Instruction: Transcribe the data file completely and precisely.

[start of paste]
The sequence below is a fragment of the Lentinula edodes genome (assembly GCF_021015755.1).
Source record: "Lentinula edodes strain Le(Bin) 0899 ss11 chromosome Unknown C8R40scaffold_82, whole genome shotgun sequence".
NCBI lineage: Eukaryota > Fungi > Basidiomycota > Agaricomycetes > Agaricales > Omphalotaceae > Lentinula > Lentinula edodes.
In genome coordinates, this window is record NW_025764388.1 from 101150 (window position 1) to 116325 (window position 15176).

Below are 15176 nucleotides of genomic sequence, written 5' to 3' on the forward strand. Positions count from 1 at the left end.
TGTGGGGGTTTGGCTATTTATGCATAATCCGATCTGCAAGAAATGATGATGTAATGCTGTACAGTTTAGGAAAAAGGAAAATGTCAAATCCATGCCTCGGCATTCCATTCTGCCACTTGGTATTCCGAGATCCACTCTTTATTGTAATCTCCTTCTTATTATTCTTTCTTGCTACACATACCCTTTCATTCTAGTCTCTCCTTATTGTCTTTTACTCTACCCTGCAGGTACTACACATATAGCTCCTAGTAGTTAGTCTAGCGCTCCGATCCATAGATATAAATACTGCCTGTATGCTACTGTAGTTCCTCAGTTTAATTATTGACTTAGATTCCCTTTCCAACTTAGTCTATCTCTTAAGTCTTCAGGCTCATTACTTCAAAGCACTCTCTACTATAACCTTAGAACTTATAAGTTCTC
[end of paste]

The sequence below is a fragment of the Lentinula edodes genome (assembly GCF_021015755.1).
Source record: "Lentinula edodes strain Le(Bin) 0899 ss11 chromosome Unknown C8R40scaffold_82, whole genome shotgun sequence".
NCBI lineage: Eukaryota > Fungi > Basidiomycota > Agaricomycetes > Agaricales > Omphalotaceae > Lentinula > Lentinula edodes.
In genome coordinates, this window is record NW_025764388.1 from 101150 (window position 1) to 116325 (window position 15176).

Below are 15176 nucleotides of genomic sequence, written 5' to 3' on the forward strand. Positions count from 1 at the left end.
TGTGGGGGTTTGGCTATTTATGCATAATCCGATCTGCAAGAAATGATGATGTAATGCTGTACAGTTTAGGAAAAAGGAAAATGTCAAATCCATGCCTCGGCATTCCATTCTGCCACTTGGTATTCCGAGATCCACTCTTTATTGTAATCTCCTTCTTATTATTCTTTCTTGCTACACATACCCTTTCATTCTAGTCTCTCCTTATTGTCTTTTACTCTACCCTGCAGGTACTACACATATAGCTCCTAGTAGTTAGTCTAGCGCTCCGATCCATAGATATAAATACTGCCTGTATGCTACTGTAGTTCCTCAGTTTAATTATTGACTTAGATTCCCTTTCCAACTTAGTCTATCTCTTAAGTCTTCAGGCTCATTACTTCAAAGCACTCTCTACTATAACCTTAGAACTTATAAGTTCTC